Ofir Arviv | Ruixiang Cui | Daniel Hershcovich
Proceedings of the CoNLL 2020 Shared Task: Cross-Framework Meaning Representation Parsing

This paper describes the HUJI-KU system submission to the shared task on CrossFramework Meaning Representation Parsing (MRP) at the 2020 Conference for Computational Language Learning (CoNLL), employing TUPA and the HIT-SCIR parser, which were, respectively, the baseline system and winning system in the 2019 MRP shared task. Both are transition-based parsers using BERT contextualized embeddings. We generalized TUPA to support the newly-added MRP frameworks and languages, and experimented with multitask learning with the HIT-SCIR parser. We reached 4th place in both the crossframework and cross-lingual tracks.

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Comparison by Conversion : Reverse-Engineering UCCA from Syntax and Lexical SemanticsUCCA from Syntax and Lexical Semantics
Daniel Hershcovich | Nathan Schneider | Dotan Dvir | Jakob Prange | Miryam de Lhoneux | Omri Abend
Proceedings of the 28th International Conference on Computational Linguistics

Building robust natural language understanding systems will require a clear characterization of whether and how various linguistic meaning representations complement each other. To perform a systematic comparative analysis, we evaluate the mapping between meaning representations from different frameworks using two complementary methods : (i) a rule-based converter, and (ii) a supervised delexicalized parser that parses to one framework using only information from the other as features. We apply these methods to convert the STREUSLE corpus (with syntactic and lexical semantic annotations) to UCCA (a graph-structured full-sentence meaning representation). Both methods yield surprisingly accurate target representations, close to fully supervised UCCA parser qualityindicating that UCCA annotations are partially redundant with STREUSLE annotations. Despite this substantial convergence between frameworks, we find several important areas of divergence.


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SemEval-2019 Task 1 : Cross-lingual Semantic Parsing with UCCASemEval-2019 Task 1: Cross-lingual Semantic Parsing with UCCA
Daniel Hershcovich | Zohar Aizenbud | Leshem Choshen | Elior Sulem | Ari Rappoport | Omri Abend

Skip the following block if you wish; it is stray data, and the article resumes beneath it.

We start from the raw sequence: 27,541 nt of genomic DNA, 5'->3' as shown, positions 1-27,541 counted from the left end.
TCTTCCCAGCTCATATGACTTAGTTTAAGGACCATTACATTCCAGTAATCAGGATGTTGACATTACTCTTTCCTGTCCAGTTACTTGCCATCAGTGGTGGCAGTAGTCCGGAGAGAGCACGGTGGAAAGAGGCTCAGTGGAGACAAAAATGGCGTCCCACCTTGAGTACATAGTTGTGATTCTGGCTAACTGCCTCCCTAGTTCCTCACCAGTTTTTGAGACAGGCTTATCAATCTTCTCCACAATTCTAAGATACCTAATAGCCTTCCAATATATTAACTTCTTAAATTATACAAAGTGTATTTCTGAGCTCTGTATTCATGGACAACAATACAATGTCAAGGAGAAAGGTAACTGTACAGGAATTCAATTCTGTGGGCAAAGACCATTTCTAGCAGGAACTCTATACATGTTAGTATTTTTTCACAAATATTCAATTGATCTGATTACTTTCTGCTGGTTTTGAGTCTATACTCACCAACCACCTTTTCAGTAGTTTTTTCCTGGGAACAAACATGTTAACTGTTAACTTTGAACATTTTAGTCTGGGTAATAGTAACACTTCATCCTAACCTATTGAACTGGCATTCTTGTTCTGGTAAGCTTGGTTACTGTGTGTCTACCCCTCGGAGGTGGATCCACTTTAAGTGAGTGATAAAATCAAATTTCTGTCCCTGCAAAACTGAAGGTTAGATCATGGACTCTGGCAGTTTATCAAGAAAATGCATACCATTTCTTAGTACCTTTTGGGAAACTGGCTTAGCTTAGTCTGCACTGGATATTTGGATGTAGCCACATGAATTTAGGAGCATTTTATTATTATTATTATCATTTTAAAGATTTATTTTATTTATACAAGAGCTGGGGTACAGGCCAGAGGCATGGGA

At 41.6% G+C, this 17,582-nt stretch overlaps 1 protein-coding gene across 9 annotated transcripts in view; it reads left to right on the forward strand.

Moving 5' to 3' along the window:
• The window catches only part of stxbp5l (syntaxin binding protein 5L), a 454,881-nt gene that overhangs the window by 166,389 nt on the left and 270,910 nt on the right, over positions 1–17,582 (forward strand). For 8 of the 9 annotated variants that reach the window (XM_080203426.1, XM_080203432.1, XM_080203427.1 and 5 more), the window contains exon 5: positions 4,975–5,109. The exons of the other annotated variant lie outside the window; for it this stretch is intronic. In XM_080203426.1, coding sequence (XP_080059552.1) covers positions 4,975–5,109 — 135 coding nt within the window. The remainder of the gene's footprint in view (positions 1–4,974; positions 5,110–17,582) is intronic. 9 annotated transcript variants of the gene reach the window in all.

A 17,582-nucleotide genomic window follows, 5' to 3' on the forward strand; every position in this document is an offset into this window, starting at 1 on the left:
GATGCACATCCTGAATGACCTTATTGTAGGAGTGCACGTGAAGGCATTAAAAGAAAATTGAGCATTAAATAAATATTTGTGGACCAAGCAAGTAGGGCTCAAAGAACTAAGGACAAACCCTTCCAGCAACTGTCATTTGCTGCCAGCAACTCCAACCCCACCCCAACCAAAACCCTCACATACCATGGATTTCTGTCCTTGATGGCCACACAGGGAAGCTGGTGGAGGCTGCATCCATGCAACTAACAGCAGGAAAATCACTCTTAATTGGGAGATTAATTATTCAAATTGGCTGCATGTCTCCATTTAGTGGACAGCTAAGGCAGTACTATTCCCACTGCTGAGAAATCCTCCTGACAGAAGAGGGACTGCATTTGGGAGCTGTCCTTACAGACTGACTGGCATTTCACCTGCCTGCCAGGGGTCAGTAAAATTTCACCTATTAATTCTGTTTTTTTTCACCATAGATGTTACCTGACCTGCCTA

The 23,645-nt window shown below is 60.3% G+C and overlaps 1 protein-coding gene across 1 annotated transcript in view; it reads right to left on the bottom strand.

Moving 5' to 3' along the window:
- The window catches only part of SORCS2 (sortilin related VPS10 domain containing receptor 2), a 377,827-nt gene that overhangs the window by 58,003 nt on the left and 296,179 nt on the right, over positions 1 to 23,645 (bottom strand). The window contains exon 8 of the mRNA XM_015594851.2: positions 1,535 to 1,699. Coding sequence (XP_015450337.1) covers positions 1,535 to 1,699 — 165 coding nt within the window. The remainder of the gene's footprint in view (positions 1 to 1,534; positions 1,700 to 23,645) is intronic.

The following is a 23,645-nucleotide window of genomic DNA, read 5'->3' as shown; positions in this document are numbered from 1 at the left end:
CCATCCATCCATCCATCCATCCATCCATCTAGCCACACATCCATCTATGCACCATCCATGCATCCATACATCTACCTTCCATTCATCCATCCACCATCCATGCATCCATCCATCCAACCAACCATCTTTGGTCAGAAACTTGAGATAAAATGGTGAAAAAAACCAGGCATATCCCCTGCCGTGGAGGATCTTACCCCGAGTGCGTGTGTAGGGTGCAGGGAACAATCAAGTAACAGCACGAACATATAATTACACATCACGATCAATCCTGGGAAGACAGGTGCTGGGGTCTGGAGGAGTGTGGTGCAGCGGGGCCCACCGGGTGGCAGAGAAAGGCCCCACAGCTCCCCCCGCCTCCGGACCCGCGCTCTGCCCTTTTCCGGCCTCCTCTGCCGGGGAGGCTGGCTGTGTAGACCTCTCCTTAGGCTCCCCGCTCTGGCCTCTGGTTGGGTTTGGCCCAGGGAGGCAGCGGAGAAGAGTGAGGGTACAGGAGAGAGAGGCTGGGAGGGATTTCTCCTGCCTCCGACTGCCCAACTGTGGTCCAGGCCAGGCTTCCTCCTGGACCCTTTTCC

Proceedings of the 13th International Workshop on Semantic Evaluation

We present the SemEval 2019 shared task on Universal Conceptual Cognitive Annotation (UCCA) parsing in English, German and French, and discuss the participating systems and results. UCCA is a cross-linguistically applicable framework for semantic representation, which builds on extensive typological work and supports rapid annotation. UCCA poses a challenge for existing parsing techniques, as it exhibits reentrancy (resulting in DAG structures), discontinuous structures and non-terminal nodes corresponding to complex semantic units. The shared task has yielded improvements over the state-of-the-art baseline in all languages and settings. Full results can be found in the task’s website.https://competitions.codalab.org/competitions/19160.

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Syntactic Interchangeability in Word Embedding Models
Daniel Hershcovich | Assaf Toledo | Alon Halfon | Noam Slonim
Proceedings of the 3rd Workshop on Evaluating Vector Space Representations for NLP

Nearest neighbors in word embedding models are commonly observed to be semantically similar, but the relations between them can vary greatly. We investigate the extent to which word embedding models preserve syntactic interchangeability, as reflected by distances between word vectors, and the effect of hyper-parameterscontext window size in particular. We use part of speech (POS) as a proxy for syntactic interchangeability, as generally speaking, words with the same POS are syntactically valid in the same contexts. We also investigate the relationship between interchangeability and similarity as judged by commonly-used word similarity benchmarks, and correlate the result with the performance of word embedding models on these benchmarks. Our results will inform future research and applications in the selection of word embedding model, suggesting a principle for an appropriate selection of the context window size parameter depending on the use-case.

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Content Differences in Syntactic and Semantic Representation
Daniel Hershcovich | Omri Abend | Ari Rappoport
Proceedings of the 2019 Conference of the North American Chapter of the Association for Computational Linguistics: Human Language Technologies, Volume 1 (Long and Short Papers)